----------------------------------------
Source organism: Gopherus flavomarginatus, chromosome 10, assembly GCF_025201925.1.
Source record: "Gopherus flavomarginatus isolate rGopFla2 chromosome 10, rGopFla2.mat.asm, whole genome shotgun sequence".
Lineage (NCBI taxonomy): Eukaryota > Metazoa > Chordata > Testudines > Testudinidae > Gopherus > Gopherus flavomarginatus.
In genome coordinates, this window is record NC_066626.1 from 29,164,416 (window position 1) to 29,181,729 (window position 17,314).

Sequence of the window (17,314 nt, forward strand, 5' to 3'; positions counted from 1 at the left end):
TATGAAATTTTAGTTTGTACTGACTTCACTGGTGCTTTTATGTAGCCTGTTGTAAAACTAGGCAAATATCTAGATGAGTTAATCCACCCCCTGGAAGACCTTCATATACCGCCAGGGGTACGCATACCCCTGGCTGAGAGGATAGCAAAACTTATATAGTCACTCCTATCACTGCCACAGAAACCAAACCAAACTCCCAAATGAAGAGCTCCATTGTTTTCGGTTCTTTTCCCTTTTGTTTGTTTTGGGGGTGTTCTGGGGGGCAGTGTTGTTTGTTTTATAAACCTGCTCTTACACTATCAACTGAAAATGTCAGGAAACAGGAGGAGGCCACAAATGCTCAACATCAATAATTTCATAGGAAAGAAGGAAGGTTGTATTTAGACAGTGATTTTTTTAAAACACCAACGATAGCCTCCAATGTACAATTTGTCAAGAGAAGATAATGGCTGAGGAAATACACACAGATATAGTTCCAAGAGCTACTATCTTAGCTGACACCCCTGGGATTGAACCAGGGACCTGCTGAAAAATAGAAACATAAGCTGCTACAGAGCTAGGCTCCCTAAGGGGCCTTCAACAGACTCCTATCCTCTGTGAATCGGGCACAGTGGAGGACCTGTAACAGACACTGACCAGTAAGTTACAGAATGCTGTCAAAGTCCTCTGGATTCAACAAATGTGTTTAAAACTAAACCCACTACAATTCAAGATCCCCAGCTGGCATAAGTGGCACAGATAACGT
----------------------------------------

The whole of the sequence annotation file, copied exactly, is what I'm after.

Source organism: Gopherus flavomarginatus, chromosome 10, assembly GCF_025201925.1.
Source record: "Gopherus flavomarginatus isolate rGopFla2 chromosome 10, rGopFla2.mat.asm, whole genome shotgun sequence".
Lineage (NCBI taxonomy): Eukaryota > Metazoa > Chordata > Testudines > Testudinidae > Gopherus > Gopherus flavomarginatus.
In genome coordinates, this window is record NC_066626.1 from 29,164,416 (window position 1) to 29,181,729 (window position 17,314).

Sequence of the window (17,314 nt, forward strand, 5' to 3'; positions counted from 1 at the left end):
TATGAAATTTTAGTTTGTACTGACTTCACTGGTGCTTTTATGTAGCCTGTTGTAAAACTAGGCAAATATCTAGATGAGTTAATCCACCCCCTGGAAGACCTTCATATACCGCCAGGGGTACGCATACCCCTGGCTGAGAGGATAGCAAAACTTATATAGTCACTCCTATCACTGCCACAGAAACCAAACCAAACTCCCAAATGAAGAGCTCCATTGTTTTCGGTTCTTTTCCCTTTTGTTTGTTTTGGGGGTGTTCTGGGGGGCAGTGTTGTTTGTTTTATAAACCTGCTCTTACACTATCAACTGAAAATGTCAGGAAACAGGAGGAGGCCACAAATGCTCAACATCAATAATTTCATAGGAAAGAAGGAAGGTTGTATTTAGACAGTGATTTTTTTAAAACACCAACGATAGCCTCCAATGTACAATTTGTCAAGAGAAGATAATGGCTGAGGAAATACACACAGATATAGTTCCAAGAGCTACTATCTTAGCTGACACCCCTGGGATTGAACCAGGGACCTGCTGAAAAATAGAAACATAAGCTGCTACAGAGCTAGGCTCCCTAAGGGGCCTTCAACAGACTCCTATCCTCTGTGAATCGGGCACAGTGGAGGACCTGTAACAGACACTGACCAGTAAGTTACAGAATGCTGTCAAAGTCCTCTGGATTCAACAAATGTGTTTAAAACTAAACCCACTACAATTCAAGATCCCCAGCTGGCATAAGTGGCACAGATAACGT